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    The Objective | The Objective | 7/10/20 | 21 min
    3 reads7 comments
    8.7
    The Objective
    3 reads
    8.7
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    • BillEnkey2 weeks ago

      Maybe I'm just too much of a simpleton; to me it doesn't really matter if I agree with what someone is saying or not. I still think they have the right to think it or say it. I do not agree that any infringement of agency should ever be allowed, one way or the other. Once debated topics dribble into name calling and social crucifixion, I'm out.

      • chronotope
        ScoutScribe
        2 weeks ago

        I don't think anyone is calling for people not to speak - just for platforms and publishers to have more consideration over who they allow their amplification to be applied to.

        • BillEnkey2 weeks ago

          I didn't really think of it like that. Good point.

    • jeff
      Reading streakScribe
      1 month ago

      Definitely a worthwhile read. The authors make some important points, but I disagree with the assertion that the motivation behind the Harper's letter was a selfish one perpetuated by the signatories' fear for their own power and influence. From that letter:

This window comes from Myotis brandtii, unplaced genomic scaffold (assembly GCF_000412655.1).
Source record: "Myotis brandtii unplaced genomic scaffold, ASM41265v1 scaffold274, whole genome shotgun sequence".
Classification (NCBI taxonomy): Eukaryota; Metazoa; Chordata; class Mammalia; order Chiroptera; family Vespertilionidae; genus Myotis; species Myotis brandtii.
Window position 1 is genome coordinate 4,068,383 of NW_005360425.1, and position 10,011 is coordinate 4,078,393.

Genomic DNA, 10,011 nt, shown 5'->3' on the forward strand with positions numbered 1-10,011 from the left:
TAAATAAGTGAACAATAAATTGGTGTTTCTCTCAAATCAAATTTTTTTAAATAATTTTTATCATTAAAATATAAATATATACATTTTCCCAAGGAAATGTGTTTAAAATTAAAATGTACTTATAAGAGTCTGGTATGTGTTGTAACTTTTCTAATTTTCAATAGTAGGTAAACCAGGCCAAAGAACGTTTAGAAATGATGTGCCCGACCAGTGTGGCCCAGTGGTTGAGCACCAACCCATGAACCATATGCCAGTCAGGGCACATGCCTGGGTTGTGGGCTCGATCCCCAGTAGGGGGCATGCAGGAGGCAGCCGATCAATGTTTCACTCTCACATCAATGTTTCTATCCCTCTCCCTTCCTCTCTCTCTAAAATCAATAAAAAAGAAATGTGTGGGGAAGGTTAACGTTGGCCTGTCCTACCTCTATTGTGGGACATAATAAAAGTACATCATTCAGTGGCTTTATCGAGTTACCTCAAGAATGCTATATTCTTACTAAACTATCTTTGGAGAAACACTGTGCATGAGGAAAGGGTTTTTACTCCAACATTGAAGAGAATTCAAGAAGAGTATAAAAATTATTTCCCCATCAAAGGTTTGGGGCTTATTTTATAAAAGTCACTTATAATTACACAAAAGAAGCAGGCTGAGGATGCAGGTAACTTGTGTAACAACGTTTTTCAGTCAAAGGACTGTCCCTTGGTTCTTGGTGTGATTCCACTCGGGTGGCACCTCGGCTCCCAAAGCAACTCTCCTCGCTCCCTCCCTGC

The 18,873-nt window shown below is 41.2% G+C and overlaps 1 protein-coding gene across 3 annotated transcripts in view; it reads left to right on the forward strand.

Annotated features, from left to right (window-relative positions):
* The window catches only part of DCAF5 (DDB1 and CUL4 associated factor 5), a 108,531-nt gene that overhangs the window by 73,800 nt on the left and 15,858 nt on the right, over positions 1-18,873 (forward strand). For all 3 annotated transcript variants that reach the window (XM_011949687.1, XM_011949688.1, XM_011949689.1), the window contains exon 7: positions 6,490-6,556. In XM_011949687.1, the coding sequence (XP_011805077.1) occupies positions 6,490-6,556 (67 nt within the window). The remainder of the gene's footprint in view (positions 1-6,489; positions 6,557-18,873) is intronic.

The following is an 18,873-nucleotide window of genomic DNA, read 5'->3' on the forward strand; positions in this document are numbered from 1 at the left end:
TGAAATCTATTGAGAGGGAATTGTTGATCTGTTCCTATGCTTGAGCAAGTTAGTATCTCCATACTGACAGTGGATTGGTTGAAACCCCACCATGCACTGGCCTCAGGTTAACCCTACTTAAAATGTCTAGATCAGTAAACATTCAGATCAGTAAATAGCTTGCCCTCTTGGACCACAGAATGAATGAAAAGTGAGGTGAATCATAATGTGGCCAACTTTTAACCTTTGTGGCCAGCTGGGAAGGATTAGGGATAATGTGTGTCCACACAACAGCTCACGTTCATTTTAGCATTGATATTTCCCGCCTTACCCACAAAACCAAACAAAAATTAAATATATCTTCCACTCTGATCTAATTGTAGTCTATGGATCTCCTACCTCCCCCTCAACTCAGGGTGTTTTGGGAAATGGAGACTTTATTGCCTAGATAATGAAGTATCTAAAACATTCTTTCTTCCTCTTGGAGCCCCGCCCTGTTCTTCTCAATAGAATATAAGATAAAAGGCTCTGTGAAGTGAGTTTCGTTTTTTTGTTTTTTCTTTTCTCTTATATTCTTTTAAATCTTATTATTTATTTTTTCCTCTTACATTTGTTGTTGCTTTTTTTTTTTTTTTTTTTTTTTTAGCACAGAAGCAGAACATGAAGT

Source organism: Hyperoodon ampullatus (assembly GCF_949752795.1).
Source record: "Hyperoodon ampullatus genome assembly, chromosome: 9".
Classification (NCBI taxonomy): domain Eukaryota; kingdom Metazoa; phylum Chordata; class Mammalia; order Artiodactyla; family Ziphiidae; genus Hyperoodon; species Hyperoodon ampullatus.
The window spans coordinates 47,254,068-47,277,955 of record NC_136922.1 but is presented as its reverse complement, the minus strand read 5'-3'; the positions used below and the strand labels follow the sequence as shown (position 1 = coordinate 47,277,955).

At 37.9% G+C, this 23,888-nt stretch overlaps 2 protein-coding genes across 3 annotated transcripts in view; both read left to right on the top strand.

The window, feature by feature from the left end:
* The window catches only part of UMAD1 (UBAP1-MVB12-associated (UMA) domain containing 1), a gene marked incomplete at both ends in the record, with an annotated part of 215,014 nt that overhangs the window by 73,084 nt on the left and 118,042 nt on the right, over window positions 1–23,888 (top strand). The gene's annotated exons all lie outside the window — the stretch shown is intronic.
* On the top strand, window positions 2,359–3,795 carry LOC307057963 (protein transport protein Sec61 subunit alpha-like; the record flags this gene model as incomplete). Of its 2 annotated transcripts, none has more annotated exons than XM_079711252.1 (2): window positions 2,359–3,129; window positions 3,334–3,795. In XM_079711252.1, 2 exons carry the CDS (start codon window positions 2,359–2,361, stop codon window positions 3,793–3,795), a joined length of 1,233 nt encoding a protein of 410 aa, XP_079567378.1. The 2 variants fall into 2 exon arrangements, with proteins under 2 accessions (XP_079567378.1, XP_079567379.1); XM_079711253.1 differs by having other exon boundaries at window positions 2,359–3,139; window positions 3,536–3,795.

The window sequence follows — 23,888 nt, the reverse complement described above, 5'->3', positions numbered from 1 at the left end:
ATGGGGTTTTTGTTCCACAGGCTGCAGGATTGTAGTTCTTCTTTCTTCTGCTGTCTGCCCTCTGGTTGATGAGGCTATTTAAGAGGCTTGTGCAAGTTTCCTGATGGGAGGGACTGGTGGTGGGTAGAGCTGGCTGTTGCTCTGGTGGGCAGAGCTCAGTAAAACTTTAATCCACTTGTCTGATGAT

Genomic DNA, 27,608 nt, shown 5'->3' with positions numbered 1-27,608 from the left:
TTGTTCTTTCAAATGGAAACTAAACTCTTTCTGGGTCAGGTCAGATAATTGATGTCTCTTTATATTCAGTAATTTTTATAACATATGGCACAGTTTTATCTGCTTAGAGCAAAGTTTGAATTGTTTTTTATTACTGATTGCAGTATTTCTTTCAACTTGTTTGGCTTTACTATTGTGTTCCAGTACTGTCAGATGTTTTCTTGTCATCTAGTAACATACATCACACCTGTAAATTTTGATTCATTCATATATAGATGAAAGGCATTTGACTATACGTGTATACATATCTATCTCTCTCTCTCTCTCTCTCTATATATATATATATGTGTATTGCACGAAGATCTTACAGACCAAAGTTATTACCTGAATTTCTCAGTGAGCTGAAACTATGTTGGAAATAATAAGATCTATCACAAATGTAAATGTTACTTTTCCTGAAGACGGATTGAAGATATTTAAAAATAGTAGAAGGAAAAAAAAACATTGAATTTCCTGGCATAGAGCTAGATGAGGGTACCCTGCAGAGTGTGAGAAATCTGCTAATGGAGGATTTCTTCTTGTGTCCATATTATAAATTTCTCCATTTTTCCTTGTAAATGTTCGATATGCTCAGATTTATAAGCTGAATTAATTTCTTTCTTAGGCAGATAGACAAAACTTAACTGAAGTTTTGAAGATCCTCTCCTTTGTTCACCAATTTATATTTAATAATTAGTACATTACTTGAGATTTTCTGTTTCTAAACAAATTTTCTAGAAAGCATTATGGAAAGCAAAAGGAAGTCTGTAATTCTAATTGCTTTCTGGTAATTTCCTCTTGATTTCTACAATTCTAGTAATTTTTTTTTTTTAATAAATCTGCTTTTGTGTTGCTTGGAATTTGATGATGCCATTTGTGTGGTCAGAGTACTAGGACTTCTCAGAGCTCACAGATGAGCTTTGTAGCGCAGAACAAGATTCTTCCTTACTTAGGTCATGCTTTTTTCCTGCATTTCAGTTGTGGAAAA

The restriction of debate, whether by a repressive government or an intolerant society, invariably hurts those who lack power and makes everyone less capable of democratic participation.

      Maybe I'm just not seeing the "coded language" but it seems pretty clear to me that the Harper's letter was expressing a concern of a chilling effect on intellectual debate. It's not about who gets amplified by what platform, which is an important but unrelated issue, it's about being ostracized and labeled some flavor of deplorable for expressing wrongthink.

      • chronotope
        ScoutScribe
        1 month ago

        In case you don't get to the linked article one of the core problems it identifies is that society saying 'these ideas are bad' is not at all the same as an oppressive government saying 'these people can't speak' and that is indeed an important distinction. Especially because there are so many other factors that make it difficult for particular classes of people to speak outside of Twitter call-outs. That said, I highly recommend the Atlantic article.

      • chronotope
        ScoutScribe
        1 month ago

        It's interesting that you choose this quote. There's an analysis at The Atlantic which specifically points out that quote for how it makes these two issues blurred towards equality, when they are very much not the same thing. Check out - https://www.theatlantic.com/culture/archive/2020/07/harpers-letter-free-speech/614080/

    • chronotope
      ScoutScribe
      1 month ago

      A well-thought-out, exhaustive, necessary response. I applaud the authors and signatories.